by Tori Feldman
I was a big believer in everything PETA stood for. As a child, I believed PETA was a strong voice for animals. I followed PETA’s stories religiously and hoped that all the animals taken in would find a better life. PETA was making the world a safer place for animals that were being mistreated, abused and murdered. As one of this organization’s biggest fans, I thought I was educated on all things PETA. I realize that I was naïve.
PETA has done some great things. They shine light on the cruelties of factory farms, science labs and the entertainment industry. But who is PETA to talk when they themselves kill healthy, adoptable animals? Many animals are surrendered to PETA in hopes that they will find happier homes for the little creatures. But, more times than not, PETA feels the best thing for them is euthanasia. PETA admits to euthanizing animals on its website, but they say it is only for animals whose personalities have been so badly mutilated by the actions of cruel human beings that they are not adoptable. According to ex-PETA members, this is not true. They have been told many times to euthanize puppies and dogs that are easily adoptable. I’m baffled as to why PETA believes this is an acceptable thing to do.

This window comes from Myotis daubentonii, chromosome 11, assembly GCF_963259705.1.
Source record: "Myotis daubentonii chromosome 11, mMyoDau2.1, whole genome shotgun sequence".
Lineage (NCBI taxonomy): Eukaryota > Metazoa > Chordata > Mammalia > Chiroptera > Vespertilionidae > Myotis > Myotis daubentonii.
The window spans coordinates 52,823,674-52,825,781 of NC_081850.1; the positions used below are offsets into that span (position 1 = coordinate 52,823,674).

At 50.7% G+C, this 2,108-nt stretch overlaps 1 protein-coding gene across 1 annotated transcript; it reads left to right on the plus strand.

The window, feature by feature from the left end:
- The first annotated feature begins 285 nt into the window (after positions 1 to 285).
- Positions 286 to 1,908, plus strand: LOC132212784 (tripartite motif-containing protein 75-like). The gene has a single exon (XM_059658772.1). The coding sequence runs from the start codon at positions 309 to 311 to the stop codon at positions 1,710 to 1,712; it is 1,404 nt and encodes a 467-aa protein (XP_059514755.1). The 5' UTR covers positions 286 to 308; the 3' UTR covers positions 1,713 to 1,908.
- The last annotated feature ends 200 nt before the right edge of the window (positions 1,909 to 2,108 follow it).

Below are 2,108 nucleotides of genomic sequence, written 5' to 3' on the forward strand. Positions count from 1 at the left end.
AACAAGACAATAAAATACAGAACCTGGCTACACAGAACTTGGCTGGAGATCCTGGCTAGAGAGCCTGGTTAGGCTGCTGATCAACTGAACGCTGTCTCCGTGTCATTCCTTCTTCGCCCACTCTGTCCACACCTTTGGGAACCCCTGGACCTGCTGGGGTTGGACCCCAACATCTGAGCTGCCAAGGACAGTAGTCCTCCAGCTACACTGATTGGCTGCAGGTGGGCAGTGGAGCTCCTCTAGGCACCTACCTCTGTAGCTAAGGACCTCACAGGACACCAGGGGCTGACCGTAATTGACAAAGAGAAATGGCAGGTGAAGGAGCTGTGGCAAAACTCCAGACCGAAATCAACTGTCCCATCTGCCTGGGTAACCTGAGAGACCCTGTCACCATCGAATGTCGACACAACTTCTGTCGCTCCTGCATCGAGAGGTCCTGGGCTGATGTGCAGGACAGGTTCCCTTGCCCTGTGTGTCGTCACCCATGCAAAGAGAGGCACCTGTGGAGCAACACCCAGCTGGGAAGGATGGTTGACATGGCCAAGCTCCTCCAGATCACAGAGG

They don’t just euthanize perfectly adoptable animals. They also take away animals who already have loving homes.
An example is the story of Maya, a 2-year-old Chihuahua who was on her owner’s porch one day when a white van pulled up. A woman hopped out and lured Maya toward her, proceeding to put her in the back of the van. After an extensive search, PETA finally admitted to stealing her.
When the owners asked for her back, PETA couldn’t retrieve her because they had accidently euthanized her, thinking she was another dog that was set to be killed the day before.
This story shows that PETA’s members are nothing but hypocrites. If you are not convinced, or are interested in learning more, take a look at Nathan J. Winograd’s blog. You will realize that PETA needs to look at its own inner workings to stop animal cruelty before it can condemn others for these terrible acts.
It’s very sad, but this is an extremely biased, misleading, and uninformed piece. The author really should have dug deeper into the facts, acquired some perspective, and also done some research into Nathan Winograd’s vendettas against animal rights organizations. I’m really surprised that anyone would publish something like this. I expect PETA itself will have something to say about it.